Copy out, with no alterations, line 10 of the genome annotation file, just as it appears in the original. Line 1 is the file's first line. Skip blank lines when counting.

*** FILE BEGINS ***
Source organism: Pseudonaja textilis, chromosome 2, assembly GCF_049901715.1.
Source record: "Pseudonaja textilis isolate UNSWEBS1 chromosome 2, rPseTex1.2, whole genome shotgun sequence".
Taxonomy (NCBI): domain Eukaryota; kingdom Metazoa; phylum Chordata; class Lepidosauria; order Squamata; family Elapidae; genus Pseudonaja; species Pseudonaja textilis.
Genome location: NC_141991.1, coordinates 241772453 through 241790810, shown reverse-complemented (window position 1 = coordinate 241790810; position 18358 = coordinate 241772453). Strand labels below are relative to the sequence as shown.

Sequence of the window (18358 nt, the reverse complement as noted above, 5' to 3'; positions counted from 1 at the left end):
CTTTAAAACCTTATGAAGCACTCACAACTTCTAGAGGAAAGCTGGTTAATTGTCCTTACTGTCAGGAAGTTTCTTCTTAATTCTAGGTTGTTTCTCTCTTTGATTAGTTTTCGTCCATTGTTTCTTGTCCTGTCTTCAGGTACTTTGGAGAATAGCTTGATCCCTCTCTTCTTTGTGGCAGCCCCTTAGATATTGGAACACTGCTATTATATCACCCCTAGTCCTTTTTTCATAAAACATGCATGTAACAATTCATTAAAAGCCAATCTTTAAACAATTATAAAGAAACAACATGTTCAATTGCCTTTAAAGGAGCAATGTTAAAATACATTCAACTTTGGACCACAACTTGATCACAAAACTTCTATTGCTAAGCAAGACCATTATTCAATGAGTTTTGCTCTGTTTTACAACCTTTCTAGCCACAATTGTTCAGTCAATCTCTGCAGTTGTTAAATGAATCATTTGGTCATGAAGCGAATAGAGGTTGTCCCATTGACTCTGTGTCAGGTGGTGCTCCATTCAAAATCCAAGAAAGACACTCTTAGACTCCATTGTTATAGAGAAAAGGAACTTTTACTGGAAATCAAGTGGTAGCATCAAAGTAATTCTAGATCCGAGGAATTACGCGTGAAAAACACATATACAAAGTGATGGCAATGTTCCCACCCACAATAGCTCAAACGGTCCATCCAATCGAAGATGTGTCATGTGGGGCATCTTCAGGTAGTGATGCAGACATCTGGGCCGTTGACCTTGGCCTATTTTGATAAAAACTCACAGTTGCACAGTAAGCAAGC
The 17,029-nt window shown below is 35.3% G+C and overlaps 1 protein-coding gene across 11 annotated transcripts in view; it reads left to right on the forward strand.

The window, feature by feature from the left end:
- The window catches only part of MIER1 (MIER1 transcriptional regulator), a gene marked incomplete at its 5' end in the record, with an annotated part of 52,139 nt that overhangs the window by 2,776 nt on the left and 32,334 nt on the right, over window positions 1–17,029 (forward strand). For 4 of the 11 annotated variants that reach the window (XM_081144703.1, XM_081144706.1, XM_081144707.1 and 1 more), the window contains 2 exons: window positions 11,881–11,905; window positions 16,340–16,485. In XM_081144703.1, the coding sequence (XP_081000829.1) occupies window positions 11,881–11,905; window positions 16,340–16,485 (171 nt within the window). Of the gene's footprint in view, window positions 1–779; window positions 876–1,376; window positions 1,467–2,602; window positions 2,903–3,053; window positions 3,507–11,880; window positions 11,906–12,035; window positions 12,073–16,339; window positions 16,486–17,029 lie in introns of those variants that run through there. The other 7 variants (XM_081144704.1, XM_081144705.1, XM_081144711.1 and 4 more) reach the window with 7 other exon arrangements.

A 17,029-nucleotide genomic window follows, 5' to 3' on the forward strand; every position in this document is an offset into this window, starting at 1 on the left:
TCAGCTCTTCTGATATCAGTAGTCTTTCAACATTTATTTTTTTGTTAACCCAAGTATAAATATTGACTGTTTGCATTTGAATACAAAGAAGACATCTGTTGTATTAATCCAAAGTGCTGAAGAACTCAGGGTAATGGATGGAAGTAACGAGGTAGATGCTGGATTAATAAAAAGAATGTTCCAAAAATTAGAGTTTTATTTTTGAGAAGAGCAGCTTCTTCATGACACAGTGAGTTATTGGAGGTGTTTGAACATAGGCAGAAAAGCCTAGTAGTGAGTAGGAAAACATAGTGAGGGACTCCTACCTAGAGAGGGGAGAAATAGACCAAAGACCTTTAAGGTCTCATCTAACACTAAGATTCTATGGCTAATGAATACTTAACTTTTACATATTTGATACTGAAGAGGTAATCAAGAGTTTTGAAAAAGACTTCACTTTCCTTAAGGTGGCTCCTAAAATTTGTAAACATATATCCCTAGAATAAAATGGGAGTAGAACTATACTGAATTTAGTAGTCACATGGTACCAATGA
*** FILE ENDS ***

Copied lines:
A 17,029-nucleotide genomic window follows, 5' to 3' on the forward strand; every position in this document is an offset into this window, starting at 1 on the left: